Paul elaborates on Christ’s teachings in 1 Corinthians giving us more details on when it is not appropriate to make a negative judgment.  As Dave Swavely points out in his book, Who Are You To Judge? ,  the first reason we are to be slow to judge is we don’t have the full picture.  There are things shrouded in darkness as Paul puts it. These things will be revealed Paul tells us, when Jesus returns. Jesus is not just our Savor he is our Judge. The judge of the whole world. And he knows the truth. And because we trust in Jesus’ judgment, because we trust in the ultimate justice of God, we can be slow to judge others. Second, Paul tells us that we cannot know the purposes of the hearts of others.  So much pain and misunderstanding is caused when we assume the motivations of others are malicious or evil that Paul warns against us assuming so. Perhaps someone’s intentions towards us are malicious but assuming that from the beginning is the first step down the long and dark road of paranoia. Finally, Paul admonishes the Corinthians to “not go beyond what is written.” In other words don’t add your own words to what the Bible says is wrong and don’t try to make the scriptures say more than they actually do.  As Swavely argues when we evaluate people based on nonbiblical standards and suspected motives we are falling into the sin of legalism and judgment (Swavely, pg 8). For example, even though many Christian traditions have seen drinking alcohol as sinful and have pointed out the dangers of alcoholism and drunkenness, the Bible does not say do not drink alcohol. It only warns against getting drunk. So as much as we may like to totally eliminate the problems related with alcohol the scriptures do not give us the warrant to do so.

Indeed, Swavely argues that one of the main points of Jesus’ ministry was to fight the sin of legalism. The Pharisees, the hypocrites, Jesus accuses in today’s passage where known for being zealous for God’s Law.  While God gives us general principles to obey his Will, the Pharisees developed rules, what Dr. Robert Coleman calls “fences” so that people could get no where close to violating God’s Word. To quote Coleman, “ if God said we could not work on the Sabbath, then don’t even pick grain to eat, just play it safe. Don’t even heal people because that might be a borderline case.” (Swavely, 94). Now we all need rules and guidelines to protect us. But the thing about legalism is it fences people in, it quenches the Spirit, it makes us afraid to live, it make us afraid to enjoy life. As Swavely notes, the sin of judgment is devastating to the church and to the saints of God.  The sin of judging builds barriers and divisions between people. It causes us to sin because when we feel judged so often we do not turn the other cheek but we lash out in sinful ways. And the thing about judging is it starts in the heart. And from this sin flows so many other awful things.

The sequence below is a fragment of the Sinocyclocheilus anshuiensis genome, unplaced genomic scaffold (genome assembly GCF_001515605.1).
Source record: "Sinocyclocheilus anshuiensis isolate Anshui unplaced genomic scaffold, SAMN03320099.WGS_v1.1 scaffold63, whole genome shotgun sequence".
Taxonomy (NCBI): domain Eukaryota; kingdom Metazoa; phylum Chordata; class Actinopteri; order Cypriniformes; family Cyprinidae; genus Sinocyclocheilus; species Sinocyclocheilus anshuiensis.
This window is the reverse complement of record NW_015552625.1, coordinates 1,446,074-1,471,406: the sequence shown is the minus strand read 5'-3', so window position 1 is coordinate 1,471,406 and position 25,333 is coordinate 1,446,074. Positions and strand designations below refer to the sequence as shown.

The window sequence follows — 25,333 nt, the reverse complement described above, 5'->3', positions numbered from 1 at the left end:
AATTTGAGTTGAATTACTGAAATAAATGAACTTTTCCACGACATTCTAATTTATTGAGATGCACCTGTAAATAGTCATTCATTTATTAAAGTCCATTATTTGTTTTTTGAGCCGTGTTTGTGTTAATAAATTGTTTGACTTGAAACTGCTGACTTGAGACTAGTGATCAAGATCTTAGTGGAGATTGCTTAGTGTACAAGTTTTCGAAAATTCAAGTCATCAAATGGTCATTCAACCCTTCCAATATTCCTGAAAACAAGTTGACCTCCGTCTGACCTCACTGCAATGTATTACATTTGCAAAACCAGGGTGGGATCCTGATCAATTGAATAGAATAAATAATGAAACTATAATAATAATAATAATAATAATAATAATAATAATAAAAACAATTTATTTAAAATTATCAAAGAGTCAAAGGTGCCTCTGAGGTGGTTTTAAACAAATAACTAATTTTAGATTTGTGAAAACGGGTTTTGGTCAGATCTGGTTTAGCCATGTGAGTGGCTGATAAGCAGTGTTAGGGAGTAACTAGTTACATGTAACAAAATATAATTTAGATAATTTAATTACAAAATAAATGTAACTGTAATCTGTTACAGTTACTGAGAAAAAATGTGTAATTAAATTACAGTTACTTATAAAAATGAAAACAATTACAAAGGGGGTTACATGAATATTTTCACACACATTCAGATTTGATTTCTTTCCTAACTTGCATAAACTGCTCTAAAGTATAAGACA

So we have gone over sinful judgment. What does right judgment look like? For that is the type of Judgment that Jesus calls us to.  Well Jesus and Paul teach us to make a right judgment we must first examine ourselves. We should practice what Swavely calls a “Holy hesitation”  Swavely, provides some “cross examining questions” to consider when we are thinking about making a negative judgment of someone. 1.  “is this opinion based firmly on scripture, or my ideas and preferences ” (pg, 32). 2 “Does the formation of this opinion include any judgment about the person’s thoughts or motives? (pg 37) 3. “Am I missing any facts necessary for an accurate evaluation?”( pg 41)  4. “ How would I want this person to think of me if roles were reversed?” (pg 43)  5. “ How can I show the grace of the cross to this person?” (pg 45)  The last question is especially necessary. For when we truly understand that while we were still weak, at the right time, Christ died for the ungodly (Romans 5:6), we shall understand the costly treasure that is Grace, and the weight of that grace should crush our pride and humble us so that we can give grace away to others.  Whether we are to correct another or hold our tongue that is up to the guidance of the Holy Spirit. But in either case the key is grace and love.

When I think about someone in my life that I misjudged I often think about Lee. I have referenced Lee in a sermon before. She was the homeless woman I worked during my internship at Forest Hill. Lee was overweight, mentally unstable, with a nasty temper, and smelly to boot. She joined our church, I thought at the time just to get money out of us, like many people do who come knocking on the church’s doors. And indeed through many trial and tribulations, through many ups and downs, the church probably spent several thousand dollars on her. My last day on the job we finally managed to move Lee back into an apartment. Really that’s about all I hoped for her to get a roof over her head. But perhaps a year after I had finished my work at Forest Hill I returned to get some things at the church and I checked in with Charlotte our secretary.  She told me something that I could have never imagined, and I have a pretty active imagination. She told me that Lee’s mother had died and left Lee an inheritance. And with that inheritance she had paid off almost every penny the church had spent on her.  This news brought me to tears. I had misjudged Lee. I had committed the sin of judgment. Who in your life have you misjudged? Where do you need to speak the truth in love or hold your tongue. It is time for us to judge not else we be judged. It is time for us to stop judging by appearances and make a right judgment ( John 7:24)

In the name of the Father, Son, And Holy Spirit Amen.